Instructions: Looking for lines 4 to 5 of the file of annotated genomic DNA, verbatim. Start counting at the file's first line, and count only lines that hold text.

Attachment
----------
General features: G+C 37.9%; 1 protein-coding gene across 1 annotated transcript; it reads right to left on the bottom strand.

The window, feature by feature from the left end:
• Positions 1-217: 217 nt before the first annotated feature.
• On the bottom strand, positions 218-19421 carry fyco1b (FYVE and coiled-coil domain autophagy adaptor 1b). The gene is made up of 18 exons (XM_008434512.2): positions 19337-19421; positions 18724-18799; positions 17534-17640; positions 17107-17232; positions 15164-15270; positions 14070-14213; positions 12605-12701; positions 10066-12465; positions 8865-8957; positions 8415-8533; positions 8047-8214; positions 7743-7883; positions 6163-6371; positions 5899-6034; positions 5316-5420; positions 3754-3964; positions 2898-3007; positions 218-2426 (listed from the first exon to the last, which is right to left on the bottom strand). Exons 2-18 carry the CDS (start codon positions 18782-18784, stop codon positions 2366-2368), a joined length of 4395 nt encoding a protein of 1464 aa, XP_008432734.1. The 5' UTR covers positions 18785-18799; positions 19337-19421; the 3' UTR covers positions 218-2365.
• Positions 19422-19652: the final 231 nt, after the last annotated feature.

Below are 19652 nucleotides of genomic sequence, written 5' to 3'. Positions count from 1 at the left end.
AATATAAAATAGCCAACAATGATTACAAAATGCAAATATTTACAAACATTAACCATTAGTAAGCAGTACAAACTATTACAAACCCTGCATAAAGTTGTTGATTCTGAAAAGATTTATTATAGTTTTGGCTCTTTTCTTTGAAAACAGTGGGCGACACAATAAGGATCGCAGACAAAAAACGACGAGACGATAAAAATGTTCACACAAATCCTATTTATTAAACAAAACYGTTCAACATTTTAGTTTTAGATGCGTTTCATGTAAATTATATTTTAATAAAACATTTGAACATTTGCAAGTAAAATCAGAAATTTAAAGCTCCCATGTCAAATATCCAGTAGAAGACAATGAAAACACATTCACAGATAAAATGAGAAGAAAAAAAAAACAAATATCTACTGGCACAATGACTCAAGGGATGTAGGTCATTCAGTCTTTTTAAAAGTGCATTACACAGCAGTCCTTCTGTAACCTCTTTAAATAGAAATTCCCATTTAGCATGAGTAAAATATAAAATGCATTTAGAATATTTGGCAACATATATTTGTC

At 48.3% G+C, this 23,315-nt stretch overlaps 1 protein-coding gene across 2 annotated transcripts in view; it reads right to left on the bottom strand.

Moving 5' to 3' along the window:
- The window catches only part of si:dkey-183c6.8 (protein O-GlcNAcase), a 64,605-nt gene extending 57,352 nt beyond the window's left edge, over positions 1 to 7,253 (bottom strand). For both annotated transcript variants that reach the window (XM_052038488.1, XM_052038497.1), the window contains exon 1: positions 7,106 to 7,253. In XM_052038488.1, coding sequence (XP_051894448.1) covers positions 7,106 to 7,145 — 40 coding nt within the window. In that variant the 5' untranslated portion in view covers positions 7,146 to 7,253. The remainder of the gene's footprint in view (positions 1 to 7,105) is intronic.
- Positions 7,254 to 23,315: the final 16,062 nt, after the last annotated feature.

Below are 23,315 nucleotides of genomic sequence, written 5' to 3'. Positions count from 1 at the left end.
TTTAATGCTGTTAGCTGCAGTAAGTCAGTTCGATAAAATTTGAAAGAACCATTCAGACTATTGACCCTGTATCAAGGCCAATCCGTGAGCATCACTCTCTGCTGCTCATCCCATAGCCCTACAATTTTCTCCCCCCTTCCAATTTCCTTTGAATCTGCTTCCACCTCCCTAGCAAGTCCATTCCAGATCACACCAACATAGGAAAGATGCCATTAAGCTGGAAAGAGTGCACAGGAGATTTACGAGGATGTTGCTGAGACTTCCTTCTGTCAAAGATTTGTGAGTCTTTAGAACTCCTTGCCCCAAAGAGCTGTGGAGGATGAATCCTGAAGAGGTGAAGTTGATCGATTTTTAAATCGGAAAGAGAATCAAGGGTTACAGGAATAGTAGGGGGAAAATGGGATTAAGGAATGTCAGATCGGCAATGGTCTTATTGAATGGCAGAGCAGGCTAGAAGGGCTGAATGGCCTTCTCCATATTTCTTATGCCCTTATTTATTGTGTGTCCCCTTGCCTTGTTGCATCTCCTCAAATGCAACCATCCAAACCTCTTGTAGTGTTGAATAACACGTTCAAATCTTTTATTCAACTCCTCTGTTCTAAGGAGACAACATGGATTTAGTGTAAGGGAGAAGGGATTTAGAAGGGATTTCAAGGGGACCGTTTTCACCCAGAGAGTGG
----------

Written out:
• On the bottom strand, positions 218-19421 carry fyco1b (FYVE and coiled-coil domain autophagy adaptor 1b). The gene is made up of 18 exons (XM_008434512.2): positions 19337-19421; positions 18724-18799; positions 17534-17640; positions 17107-17232; positions 15164-15270; positions 14070-14213; positions 12605-12701; positions 10066-12465; positions 8865-8957; positions 8415-8533; positions 8047-8214; positions 7743-7883; positions 6163-6371; positions 5899-6034; positions 5316-5420; positions 3754-3964; positions 2898-3007; positions 218-2426 (listed from the first exon to the last, which is right to left on the bottom strand). Exons 2-18 carry the CDS (start codon positions 18782-18784, stop codon positions 2366-2368), a joined length of 4395 nt encoding a protein of 1464 aa, XP_008432734.1. The 5' UTR covers positions 18785-18799; positions 19337-19421; the 3' UTR covers positions 218-2365.
• Positions 19422-19652: the final 231 nt, after the last annotated feature.